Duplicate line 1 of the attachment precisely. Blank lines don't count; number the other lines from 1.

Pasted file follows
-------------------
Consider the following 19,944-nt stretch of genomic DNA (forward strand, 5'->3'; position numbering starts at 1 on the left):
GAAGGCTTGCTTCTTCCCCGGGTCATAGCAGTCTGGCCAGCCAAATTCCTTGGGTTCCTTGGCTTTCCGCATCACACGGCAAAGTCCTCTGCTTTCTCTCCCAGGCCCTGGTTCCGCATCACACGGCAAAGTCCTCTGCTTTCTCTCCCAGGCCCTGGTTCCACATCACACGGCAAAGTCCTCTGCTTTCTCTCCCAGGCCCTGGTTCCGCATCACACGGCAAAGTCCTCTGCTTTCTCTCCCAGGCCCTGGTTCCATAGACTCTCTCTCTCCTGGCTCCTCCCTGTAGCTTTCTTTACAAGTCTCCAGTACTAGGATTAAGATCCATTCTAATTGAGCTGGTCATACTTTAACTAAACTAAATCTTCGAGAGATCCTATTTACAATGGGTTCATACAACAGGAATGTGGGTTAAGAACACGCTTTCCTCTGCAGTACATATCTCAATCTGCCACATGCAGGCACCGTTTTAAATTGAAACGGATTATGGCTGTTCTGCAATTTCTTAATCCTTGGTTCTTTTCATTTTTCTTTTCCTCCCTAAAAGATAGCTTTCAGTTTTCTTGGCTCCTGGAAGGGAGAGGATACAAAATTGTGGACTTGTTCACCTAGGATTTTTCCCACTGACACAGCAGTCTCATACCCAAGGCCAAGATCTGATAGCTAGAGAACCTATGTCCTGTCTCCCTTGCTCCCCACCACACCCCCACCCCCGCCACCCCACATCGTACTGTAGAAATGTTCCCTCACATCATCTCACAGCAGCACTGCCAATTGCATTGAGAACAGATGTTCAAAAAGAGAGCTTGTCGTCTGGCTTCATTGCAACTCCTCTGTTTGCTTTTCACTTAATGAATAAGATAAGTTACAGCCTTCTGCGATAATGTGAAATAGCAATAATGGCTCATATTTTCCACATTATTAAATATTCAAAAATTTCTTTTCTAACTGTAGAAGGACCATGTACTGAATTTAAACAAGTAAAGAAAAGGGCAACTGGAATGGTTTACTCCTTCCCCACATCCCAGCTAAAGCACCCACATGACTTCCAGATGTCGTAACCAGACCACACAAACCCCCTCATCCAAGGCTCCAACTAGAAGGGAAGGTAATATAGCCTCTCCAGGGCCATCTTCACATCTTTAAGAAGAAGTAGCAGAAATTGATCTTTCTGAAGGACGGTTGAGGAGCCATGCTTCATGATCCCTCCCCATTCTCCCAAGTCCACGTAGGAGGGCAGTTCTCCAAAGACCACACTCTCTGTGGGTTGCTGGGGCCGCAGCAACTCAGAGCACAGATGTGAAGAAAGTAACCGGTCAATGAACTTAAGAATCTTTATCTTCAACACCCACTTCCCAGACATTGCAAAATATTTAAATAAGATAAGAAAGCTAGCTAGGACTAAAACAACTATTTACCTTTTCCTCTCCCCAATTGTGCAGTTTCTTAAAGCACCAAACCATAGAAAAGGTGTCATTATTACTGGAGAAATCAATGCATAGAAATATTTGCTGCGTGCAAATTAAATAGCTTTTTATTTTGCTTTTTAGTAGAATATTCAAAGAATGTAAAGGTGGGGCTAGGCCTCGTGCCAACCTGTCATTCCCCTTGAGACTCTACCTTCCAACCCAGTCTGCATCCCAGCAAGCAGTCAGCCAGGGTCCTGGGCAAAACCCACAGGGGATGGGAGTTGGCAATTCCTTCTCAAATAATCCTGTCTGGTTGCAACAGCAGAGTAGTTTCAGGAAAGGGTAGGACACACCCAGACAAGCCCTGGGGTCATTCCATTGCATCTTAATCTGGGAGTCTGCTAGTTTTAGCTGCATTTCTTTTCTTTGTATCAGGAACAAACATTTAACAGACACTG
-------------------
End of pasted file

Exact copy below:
Consider the following 19,944-nt stretch of genomic DNA (forward strand, 5'->3'; position numbering starts at 1 on the left):